With the historical perspective of The Song of the Dodo and the urgency of Al Gore’s "An Inconvenient Truth", a brilliant young environmental journalist argues that we must innovate and adapt to save planet Earth.
Civilization is in crisis, facing disasters of our own making on the only planet known to bear life in the vast void of the universe. We have become unwitting gardeners of the Earth, not in control, but setting the conditions under which all of life flourishes—or not. Truly, it’s survival of the innovators.
Human Nature chronicles a disparate band of unlikely heroes: an effervescent mad scientist who would fertilize the seas; a pigeon obsessive bent on bringing back the extinct; a low-level government functionary in China doing his best to clean up his city, and more. These scientists, billionaires, and ordinary people are all working toward saving the best home humanity is ever likely to have.
What is the threat? It is us. In a time when a species dies out every ten minutes, when summers are getting hotter, winters colder, and oceans higher, some people still deny mankind’s effect on the Earth. But all of our impacts on the planet have ushered in what qualifies as a new geologic epoch, thanks to global warming, mass extinction, and such technologies as nuclear weapons or plastics.Human Nature examines the world we have created and analyzes the glimmers of hope emerging from the efforts of incredible individuals seeking to change our future. Instead of a world without us, this history of the future shows how to become good gardeners, helping people thrive along with an abundance of plants, animals, all the exuberant profusion of life on Earth—a better world with us. The current era of humans need not be the end of the world—it’s just the end of the world as we know it.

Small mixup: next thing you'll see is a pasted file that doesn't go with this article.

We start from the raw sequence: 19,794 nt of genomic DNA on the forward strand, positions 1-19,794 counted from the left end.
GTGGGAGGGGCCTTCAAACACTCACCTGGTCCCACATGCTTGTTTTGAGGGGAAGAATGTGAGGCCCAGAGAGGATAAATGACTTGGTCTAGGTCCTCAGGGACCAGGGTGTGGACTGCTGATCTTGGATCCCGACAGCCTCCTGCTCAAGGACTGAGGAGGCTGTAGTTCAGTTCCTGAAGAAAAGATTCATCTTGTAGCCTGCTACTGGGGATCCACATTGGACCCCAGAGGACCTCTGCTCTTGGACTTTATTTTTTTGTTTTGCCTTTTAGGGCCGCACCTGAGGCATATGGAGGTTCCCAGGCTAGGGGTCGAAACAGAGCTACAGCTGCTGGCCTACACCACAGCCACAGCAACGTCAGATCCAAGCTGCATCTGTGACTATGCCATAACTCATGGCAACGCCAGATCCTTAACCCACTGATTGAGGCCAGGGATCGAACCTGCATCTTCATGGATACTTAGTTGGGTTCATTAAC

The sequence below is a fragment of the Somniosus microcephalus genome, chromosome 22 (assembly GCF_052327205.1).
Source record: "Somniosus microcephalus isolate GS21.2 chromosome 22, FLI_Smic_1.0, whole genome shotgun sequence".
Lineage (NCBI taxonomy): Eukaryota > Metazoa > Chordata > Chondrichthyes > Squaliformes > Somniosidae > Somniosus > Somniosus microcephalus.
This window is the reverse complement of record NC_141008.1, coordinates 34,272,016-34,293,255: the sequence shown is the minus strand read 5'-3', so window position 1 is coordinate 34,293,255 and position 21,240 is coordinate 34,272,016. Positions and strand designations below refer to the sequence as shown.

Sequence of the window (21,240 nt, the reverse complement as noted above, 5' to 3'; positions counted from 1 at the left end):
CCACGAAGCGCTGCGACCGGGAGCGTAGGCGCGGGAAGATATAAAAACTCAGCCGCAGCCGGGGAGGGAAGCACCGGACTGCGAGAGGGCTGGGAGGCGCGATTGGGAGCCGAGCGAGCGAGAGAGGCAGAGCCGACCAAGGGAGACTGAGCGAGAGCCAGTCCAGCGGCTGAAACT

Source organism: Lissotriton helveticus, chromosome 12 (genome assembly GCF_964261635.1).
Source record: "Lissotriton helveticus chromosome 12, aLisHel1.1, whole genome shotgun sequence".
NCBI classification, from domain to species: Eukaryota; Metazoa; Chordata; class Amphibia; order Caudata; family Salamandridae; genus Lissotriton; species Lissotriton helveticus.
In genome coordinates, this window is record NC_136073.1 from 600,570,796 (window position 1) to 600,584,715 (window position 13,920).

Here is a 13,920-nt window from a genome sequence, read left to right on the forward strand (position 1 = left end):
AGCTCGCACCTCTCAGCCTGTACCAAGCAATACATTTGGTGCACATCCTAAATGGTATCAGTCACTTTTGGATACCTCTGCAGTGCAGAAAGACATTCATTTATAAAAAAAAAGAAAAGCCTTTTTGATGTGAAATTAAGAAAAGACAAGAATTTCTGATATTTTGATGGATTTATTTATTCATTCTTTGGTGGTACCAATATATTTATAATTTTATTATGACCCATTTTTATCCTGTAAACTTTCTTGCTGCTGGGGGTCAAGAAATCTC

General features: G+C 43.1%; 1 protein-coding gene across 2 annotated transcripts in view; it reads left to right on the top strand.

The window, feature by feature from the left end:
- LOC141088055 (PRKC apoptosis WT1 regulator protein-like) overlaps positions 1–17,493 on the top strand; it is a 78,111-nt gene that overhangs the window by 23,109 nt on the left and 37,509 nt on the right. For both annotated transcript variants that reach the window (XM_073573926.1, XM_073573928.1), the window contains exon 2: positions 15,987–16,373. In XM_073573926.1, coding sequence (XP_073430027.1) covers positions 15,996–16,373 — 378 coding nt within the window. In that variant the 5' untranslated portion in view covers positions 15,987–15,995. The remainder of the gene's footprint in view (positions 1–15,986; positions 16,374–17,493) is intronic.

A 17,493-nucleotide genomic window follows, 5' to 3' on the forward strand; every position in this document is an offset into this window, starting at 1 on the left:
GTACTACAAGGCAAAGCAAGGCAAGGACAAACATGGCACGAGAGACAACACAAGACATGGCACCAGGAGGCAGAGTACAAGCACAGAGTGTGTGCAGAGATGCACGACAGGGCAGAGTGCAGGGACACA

DAVID BIELLO is an award-winning journalist who has been reporting on the environment and energy since 1999—long enough to be cynical but not long enough to be depressed. He is currently the Science Curator for TED and, prior to that, was the Environment & Energy Editor at Scientific American, where he had been a contributor since 2005. He has also written for publications ranging from Aeon and Foreign Policy to the Los Angeles Review of Books and The New Republic. Biello has been a guest on numerous television and radio shows, including WNYC’s “The Takeaway,” The Weather Channel’s “23.5 Degrees with Sam Champion,” and PRI’s “The World.” He hosts the ongoing duPont-Columbia award-wining documentary Beyond the Light Switch as well as The Ethanol Effect for PBS.
Andy Revkin, is a reporter for the New York Times and is the current Times’ “Dot Earth” Blog writer.